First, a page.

In the end, we did this to ourselves. We played ourselves. The chaos and pandemonium out of the caucuses are a result of an imperfect system bent and molded until what happened was an actual procedural nightmare.
There were so many candidates. And in a party gripped with the fear of another loss to that bloviating dictator who couldn’t pick out the state of Kansas on a map, that meant indecision. This fear paired with new rules in an already Rube Golbergian process, and it was like serving Turducken on a hamburger bun. Really confusing and silly.
This year, there were a lot of changes to the caucuses. Instead of one count, we were promised three. Three counts! First, the first alignment count. Then, the second alignment. Then, the delegate totals.
There was a brand new presidential preference card, which was a cross between a ranked choice ballot and a boring postcard from a level of political purgatory.
There was going to be a phone app, about which we knew nothing, and nothing was told to us. And precinct captains whispered about it, but were told not to talk about it. But it never worked. Error messages and login problems.
There was also new math to determine delegates.
We were promised these caucuses would be transparent. We were promised it would be accessible. Or more than it was before. But what we got was something so convoluted it made the perfect argument against itself. When anyone questioned the process or the nature of the caucuses, the party chairs shouted “retail politics!” until they didn’t have to listen any more.
On Feb. 3, our caucuses became the game of Mousetrap, a game that looks fun, but never works, never catches the mice, and eventually your mom refuses to play, and then you just lose the pieces.
Our moms are refusing to play. We already are losing the pieces.
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The state of Iowa, in trying to put out the fire surrounding the caucuses, just burned the whole thing down. There are many questions and concerns that will overshadow the results. People walking out of the caucuses with these preference cards. Groups that shouldn’t have been viable, now viable? To be clear, caucuses were always this confusing and messy, it’s just now with the preference cards there is hard proof.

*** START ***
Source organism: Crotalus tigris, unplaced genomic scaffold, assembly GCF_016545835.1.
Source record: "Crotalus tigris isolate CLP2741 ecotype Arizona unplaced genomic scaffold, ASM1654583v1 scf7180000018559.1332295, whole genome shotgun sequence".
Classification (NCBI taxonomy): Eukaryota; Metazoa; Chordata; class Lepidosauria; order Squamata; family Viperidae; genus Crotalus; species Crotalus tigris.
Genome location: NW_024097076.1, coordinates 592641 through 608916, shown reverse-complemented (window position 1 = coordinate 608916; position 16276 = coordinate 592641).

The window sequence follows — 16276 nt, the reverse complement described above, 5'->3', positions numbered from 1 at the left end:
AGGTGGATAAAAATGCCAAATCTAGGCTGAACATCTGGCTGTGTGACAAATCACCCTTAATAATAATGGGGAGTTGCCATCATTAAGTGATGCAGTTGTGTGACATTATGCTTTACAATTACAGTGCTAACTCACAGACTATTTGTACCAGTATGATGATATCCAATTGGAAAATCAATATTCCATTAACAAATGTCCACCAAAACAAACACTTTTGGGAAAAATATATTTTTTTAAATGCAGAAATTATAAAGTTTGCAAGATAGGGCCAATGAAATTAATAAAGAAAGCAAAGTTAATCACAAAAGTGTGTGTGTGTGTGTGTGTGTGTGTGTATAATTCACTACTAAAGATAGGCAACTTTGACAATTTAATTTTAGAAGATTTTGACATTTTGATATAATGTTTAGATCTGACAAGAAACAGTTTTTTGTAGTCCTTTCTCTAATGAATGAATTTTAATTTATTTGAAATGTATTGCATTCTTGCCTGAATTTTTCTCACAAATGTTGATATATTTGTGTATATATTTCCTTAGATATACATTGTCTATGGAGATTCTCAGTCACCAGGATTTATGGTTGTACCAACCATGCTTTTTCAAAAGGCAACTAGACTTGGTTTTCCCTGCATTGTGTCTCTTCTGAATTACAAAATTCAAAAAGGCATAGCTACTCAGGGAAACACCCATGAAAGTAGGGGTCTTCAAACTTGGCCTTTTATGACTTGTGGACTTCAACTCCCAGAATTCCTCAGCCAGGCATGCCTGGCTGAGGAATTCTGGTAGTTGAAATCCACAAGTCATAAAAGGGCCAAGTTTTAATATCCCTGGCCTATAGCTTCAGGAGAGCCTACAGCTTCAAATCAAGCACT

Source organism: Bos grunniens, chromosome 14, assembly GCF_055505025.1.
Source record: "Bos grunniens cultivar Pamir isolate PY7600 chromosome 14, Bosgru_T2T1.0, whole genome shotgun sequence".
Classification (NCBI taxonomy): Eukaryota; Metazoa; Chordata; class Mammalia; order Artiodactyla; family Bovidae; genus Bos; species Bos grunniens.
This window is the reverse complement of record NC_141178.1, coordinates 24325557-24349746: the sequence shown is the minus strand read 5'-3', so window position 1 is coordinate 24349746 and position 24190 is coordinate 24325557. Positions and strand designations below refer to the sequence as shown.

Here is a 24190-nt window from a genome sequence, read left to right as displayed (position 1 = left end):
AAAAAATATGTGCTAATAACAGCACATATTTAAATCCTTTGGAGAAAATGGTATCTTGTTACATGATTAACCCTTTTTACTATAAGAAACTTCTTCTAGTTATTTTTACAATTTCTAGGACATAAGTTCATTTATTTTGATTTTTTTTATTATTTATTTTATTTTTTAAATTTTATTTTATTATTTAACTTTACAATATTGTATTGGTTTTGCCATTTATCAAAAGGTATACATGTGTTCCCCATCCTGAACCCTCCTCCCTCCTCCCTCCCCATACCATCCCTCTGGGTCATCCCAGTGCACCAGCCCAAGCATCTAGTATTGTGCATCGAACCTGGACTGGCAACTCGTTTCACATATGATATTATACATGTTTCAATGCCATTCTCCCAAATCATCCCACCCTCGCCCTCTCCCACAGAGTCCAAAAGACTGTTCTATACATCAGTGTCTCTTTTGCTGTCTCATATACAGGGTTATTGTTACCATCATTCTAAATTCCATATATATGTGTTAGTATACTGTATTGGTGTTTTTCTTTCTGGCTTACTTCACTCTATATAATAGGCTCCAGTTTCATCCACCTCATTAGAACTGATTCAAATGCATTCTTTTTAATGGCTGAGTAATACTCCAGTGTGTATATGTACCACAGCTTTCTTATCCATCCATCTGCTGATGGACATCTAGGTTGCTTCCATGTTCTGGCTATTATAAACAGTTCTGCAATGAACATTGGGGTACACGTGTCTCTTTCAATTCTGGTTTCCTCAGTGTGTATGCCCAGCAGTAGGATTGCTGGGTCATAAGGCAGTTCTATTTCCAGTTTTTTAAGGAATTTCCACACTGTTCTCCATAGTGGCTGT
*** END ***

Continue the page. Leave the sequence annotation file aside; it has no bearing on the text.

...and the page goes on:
And on Feb. 3, the longer the Iowa Democratic Party delayed the results, the more panicked the CNN and MSNBC pundits sounded. “What’s going on in Iowa?” They said over and over. “Where are the results? Where are the results?,” like a group of 2-year-olds denied cake at a birthday party. Fox News declared this was Iowa’s last caucus.
Pundits wanted answers. They wanted clarity. Everyone wanted to get the hell out of Fort Dodge and get to New Hampshire. They were tired of the bales of straw, hog farms and the talk of ethanol. They wanted to get out. But the caucus has never been that easy. Not in 2016 when inconsistencies in reporting lead to campaign frustrations that spilled into 2020. Not in 2012, when Rick Santorum was scrambling for caucus votes, tying with Mitt Romney.
And the party itself was nervous. Refusing to answer questions. Refusing to tell anyone why the results were delayed, so the chorus of pundits openly wrung their hands on live TV. By the time any statement was made it was too late. We were burning.
Iowa had one chance to get it right, and we didn’t. Ever since our first-in-the-nation status happened, more by accident of paperwork than any sort of God-given right, people have been asking why these guys? Why them? And now by accident of paperwork, making a confusing cumbersome process that over 80 percent of most registered voters in Iowa don’t even participate in even more clunky.
The question everyone has been asking was “Why Iowa?” and we couldn’t give them the answer.
On Feb. 4, the only thing we know is that there are no clear winners. Only one big loser. And that’s the state of Iowa.